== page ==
Eric Holder: 'We're really at the beginning' of questions about Trump obstructing justice

Former Attorney General Eric HolderEric Himpton HolderDemocrats look to state courts as redistricting battle heats up On The Trail: Census kicks off a wild redistricting cycle Biden under pressure to pick new breed of federal prosecutors MORE said Monday that "we're really at the beginning, maybe the middle" of questions about whether President TrumpDonald TrumpFormer Sen. Heller to run for Nevada governor Overnight Defense & National Security — Milley becomes lightning rod Joint Chiefs Chairman Milley becomes lightning rod on right MORE obstructed justice. 

Holder made the remark during an interview on MSNBC, one day after Attorney General William Barr said in a letter to Congress that special counsel Robert MuellerRobert (Bob) MuellerSenate Democrats urge Garland not to fight court order to release Trump obstruction memo Why a special counsel is guaranteed if Biden chooses Yates, Cuomo or Jones as AG Barr taps attorney investigating Russia probe origins as special counsel MORE did not reach a conclusion while investigating whether Trump obstructed justice.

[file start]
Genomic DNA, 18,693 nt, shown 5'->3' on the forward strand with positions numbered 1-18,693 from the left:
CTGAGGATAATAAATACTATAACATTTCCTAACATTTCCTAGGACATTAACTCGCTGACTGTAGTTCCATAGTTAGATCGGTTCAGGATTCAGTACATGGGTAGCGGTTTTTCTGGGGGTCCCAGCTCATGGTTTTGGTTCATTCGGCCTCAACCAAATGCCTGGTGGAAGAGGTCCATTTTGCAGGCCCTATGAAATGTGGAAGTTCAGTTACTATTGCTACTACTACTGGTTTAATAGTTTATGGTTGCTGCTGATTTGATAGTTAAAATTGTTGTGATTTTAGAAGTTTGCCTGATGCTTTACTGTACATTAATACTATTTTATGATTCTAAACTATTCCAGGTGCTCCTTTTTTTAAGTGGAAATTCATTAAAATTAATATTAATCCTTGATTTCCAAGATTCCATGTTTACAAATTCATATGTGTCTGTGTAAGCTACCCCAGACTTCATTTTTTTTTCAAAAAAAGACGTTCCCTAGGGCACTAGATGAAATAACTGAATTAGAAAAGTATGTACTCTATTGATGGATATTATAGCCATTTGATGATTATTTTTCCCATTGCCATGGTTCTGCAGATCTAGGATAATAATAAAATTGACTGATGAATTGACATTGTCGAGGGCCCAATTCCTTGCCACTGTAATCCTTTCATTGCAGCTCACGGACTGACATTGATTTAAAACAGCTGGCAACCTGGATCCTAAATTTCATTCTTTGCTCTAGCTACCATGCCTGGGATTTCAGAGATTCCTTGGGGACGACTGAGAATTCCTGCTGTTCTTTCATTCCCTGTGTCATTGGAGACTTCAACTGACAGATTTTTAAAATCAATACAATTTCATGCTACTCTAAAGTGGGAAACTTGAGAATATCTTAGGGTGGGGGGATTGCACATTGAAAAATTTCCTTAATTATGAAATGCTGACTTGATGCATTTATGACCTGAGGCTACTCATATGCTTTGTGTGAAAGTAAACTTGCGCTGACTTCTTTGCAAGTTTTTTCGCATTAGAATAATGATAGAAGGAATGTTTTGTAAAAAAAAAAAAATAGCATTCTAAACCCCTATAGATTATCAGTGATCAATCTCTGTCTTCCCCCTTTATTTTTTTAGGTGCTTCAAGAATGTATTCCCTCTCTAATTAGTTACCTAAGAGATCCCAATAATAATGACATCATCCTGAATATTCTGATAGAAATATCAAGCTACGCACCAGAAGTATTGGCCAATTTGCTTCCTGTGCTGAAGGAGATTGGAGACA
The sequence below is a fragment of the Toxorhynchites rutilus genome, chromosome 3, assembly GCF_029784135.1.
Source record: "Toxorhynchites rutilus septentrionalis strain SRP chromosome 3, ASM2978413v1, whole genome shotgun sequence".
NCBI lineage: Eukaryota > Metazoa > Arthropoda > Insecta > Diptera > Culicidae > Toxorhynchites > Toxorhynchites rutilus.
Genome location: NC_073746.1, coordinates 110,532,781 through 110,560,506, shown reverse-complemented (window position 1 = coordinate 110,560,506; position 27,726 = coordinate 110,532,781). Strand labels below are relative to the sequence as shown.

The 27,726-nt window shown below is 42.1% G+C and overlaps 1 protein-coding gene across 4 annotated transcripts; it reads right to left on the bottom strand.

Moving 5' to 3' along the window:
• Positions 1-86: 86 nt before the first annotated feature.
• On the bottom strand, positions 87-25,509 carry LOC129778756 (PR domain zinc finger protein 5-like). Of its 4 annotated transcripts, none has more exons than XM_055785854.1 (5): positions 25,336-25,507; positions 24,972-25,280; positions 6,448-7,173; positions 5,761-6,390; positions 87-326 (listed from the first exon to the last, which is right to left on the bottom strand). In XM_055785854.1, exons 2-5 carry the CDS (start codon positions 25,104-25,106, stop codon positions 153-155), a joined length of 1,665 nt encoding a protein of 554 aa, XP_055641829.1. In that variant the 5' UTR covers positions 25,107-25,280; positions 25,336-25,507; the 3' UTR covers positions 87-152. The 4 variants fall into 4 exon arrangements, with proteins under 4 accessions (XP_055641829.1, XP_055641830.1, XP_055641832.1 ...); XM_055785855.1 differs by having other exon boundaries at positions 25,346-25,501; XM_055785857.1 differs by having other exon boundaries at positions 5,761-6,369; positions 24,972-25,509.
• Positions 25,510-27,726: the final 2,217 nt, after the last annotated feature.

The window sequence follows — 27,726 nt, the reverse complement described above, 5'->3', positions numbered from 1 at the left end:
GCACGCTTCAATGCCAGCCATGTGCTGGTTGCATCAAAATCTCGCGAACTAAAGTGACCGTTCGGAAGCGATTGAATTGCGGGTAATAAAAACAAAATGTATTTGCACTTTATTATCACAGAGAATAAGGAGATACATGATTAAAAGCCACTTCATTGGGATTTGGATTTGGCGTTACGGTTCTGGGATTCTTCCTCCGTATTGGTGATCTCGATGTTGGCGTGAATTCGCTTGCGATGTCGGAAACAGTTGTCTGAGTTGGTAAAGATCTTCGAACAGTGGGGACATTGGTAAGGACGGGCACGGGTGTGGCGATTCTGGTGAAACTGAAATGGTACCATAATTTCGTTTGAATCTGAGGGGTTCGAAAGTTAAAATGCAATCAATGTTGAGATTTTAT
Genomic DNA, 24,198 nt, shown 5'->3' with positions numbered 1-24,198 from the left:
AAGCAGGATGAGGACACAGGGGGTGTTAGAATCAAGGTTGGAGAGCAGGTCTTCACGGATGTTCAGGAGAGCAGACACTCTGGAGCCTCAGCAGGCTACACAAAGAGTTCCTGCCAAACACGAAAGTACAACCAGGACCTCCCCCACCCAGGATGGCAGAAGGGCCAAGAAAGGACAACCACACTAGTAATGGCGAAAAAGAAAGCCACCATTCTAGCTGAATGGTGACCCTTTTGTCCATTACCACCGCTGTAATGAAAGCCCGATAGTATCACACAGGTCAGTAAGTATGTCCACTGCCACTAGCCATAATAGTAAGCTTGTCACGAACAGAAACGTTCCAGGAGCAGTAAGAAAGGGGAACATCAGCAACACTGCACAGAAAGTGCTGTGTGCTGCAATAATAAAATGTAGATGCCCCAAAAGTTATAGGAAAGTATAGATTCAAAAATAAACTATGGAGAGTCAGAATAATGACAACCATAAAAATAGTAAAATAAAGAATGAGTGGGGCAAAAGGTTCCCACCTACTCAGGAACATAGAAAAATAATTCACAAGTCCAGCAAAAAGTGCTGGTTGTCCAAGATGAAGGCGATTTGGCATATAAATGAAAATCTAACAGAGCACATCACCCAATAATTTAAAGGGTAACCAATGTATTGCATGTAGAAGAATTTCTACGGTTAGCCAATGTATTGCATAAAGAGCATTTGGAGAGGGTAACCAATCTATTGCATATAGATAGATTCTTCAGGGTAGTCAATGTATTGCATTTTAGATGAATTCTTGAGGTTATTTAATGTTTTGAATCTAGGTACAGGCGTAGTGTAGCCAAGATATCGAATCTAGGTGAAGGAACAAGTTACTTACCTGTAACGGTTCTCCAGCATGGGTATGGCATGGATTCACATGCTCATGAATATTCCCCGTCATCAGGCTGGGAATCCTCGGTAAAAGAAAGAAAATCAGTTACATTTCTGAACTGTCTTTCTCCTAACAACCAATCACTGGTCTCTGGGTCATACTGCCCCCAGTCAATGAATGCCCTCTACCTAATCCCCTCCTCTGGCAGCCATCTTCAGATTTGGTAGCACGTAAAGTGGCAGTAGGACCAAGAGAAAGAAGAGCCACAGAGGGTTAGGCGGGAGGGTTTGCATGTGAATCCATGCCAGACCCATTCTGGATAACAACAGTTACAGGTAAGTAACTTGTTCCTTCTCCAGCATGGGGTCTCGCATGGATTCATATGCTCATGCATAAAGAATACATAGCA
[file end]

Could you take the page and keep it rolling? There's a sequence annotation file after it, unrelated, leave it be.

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Barr also said in the letter that he and Deputy Attorney General Rod RosensteinRod RosensteinWashington still needs more transparency House Judiciary to probe DOJ's seizure of data from lawmakers, journalists The Hill's Morning Report - Biden-Putin meeting to dominate the week MORE determined there was insufficient evidence that Trump obstructed justice.

Holder on Monday called for more detailed findings from Mueller's report to be released publicly.

“With regard to obstruction, I think we're really at the beginning, maybe the middle of this whole process. Findings have been made. We need to see what those were. We need to see exactly what was the nature of the interaction between Bob Mueller and Bill Barr," he said.

“And then we also need to understand, how was it that Bill Barr reached these conclusions? What were the things that he went through? What laws did he apply? What rules did he apply? How did he interpret the appropriate rules and statutes? How did he apply the facts," Holder continued.

Holder added during the interview that Congress and the American people "are entitled to hear substantially more" than Barr's letter to Congress.

"This is just a 4-page memo that makes really consequential determinations and it seems to me that the American people and Congress are entitled to hear substantially more than simply this document," Holder said.